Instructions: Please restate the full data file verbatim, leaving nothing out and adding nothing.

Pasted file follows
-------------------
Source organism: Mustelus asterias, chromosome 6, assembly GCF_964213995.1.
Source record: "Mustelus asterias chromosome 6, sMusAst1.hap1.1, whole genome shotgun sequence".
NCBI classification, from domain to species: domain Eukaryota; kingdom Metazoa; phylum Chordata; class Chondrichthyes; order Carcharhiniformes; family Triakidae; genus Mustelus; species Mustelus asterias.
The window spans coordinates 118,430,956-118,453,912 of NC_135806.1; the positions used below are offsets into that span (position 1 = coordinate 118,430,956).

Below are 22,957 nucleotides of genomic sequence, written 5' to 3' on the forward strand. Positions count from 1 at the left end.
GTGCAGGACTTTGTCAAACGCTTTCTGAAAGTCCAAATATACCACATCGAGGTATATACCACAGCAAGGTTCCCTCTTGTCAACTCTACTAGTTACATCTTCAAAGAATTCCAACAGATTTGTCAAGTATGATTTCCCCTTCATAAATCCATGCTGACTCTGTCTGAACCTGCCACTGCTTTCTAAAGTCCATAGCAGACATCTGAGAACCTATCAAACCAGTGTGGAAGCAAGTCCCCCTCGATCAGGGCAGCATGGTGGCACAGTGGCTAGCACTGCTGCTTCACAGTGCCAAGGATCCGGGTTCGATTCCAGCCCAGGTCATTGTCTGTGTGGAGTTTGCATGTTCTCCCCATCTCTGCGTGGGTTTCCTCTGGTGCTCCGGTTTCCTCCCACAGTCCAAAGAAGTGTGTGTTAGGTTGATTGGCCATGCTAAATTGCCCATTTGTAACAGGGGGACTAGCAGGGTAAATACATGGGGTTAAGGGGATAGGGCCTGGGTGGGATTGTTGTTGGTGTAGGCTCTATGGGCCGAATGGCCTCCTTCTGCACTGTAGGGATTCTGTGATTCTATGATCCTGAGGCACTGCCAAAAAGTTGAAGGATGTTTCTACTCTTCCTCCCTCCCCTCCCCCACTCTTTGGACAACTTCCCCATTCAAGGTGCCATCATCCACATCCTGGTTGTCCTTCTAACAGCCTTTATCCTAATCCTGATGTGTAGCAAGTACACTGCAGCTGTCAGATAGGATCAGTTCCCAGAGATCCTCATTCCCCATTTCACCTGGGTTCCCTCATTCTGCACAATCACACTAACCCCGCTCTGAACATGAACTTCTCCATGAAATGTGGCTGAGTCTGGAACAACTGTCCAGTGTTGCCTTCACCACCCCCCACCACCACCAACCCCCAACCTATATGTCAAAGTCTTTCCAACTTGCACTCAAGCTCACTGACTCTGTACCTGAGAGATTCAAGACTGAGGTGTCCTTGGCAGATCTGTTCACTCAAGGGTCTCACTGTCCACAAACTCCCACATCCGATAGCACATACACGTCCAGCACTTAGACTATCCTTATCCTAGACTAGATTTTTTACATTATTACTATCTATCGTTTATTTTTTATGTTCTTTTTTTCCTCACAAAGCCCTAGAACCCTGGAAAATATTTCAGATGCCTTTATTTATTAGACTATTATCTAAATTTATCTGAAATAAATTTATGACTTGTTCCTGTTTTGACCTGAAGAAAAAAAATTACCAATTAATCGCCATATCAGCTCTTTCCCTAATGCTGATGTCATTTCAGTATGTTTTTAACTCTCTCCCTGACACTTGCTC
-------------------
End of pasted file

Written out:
Source organism: Mustelus asterias, chromosome 6, assembly GCF_964213995.1.
Source record: "Mustelus asterias chromosome 6, sMusAst1.hap1.1, whole genome shotgun sequence".
NCBI classification, from domain to species: domain Eukaryota; kingdom Metazoa; phylum Chordata; class Chondrichthyes; order Carcharhiniformes; family Triakidae; genus Mustelus; species Mustelus asterias.
The window spans coordinates 118,430,956-118,453,912 of NC_135806.1; the positions used below are offsets into that span (position 1 = coordinate 118,430,956).

Below are 22,957 nucleotides of genomic sequence, written 5' to 3' on the forward strand. Positions count from 1 at the left end.
GTGCAGGACTTTGTCAAACGCTTTCTGAAAGTCCAAATATACCACATCGAGGTATATACCACAGCAAGGTTCCCTCTTGTCAACTCTACTAGTTACATCTTCAAAGAATTCCAACAGATTTGTCAAGTATGATTTCCCCTTCATAAATCCATGCTGACTCTGTCTGAACCTGCCACTGCTTTCTAAAGTCCATAGCAGACATCTGAGAACCTATCAAACCAGTGTGGAAGCAAGTCCCCCTCGATCAGGGCAGCATGGTGGCACAGTGGCTAGCACTGCTGCTTCACAGTGCCAAGGATCCGGGTTCGATTCCAGCCCAGGTCATTGTCTGTGTGGAGTTTGCATGTTCTCCCCATCTCTGCGTGGGTTTCCTCTGGTGCTCCGGTTTCCTCCCACAGTCCAAAGAAGTGTGTGTTAGGTTGATTGGCCATGCTAAATTGCCCATTTGTAACAGGGGGACTAGCAGGGTAAATACATGGGGTTAAGGGGATAGGGCCTGGGTGGGATTGTTGTTGGTGTAGGCTCTATGGGCCGAATGGCCTCCTTCTGCACTGTAGGGATTCTGTGATTCTATGATCCTGAGGCACTGCCAAAAAGTTGAAGGATGTTTCTACTCTTCCTCCCTCCCCTCCCCCACTCTTTGGACAACTTCCCCATTCAAGGTGCCATCATCCACATCCTGGTTGTCCTTCTAACAGCCTTTATCCTAATCCTGATGTGTAGCAAGTACACTGCAGCTGTCAGATAGGATCAGTTCCCAGAGATCCTCATTCCCCATTTCACCTGGGTTCCCTCATTCTGCACAATCACACTAACCCCGCTCTGAACATGAACTTCTCCATGAAATGTGGCTGAGTCTGGAACAACTGTCCAGTGTTGCCTTCACCACCCCCCACCACCACCAACCCCCAACCTATATGTCAAAGTCTTTCCAACTTGCACTCAAGCTCACTGACTCTGTACCTGAGAGATTCAAGACTGAGGTGTCCTTGGCAGATCTGTTCACTCAAGGGTCTCACTGTCCACAAACTCCCACATCCGATAGCACATACACGTCCAGCACTTAGACTATCCTTATCCTAGACTAGATTTTTTACATTATTACTATCTATCGTTTATTTTTTATGTTCTTTTTTTCCTCACAAAGCCCTAGAACCCTGGAAAATATTTCAGATGCCTTTATTTATTAGACTATTATCTAAATTTATCTGAAATAAATTTATGACTTGTTCCTGTTTTGACCTGAAGAAAAAAAATTACCAATTAATCGCCATATCAGCTCTTTCCCTAATGCTGATGTCATTTCAGTATGTTTTTAACTCTCTCCCTGACACTTGCTC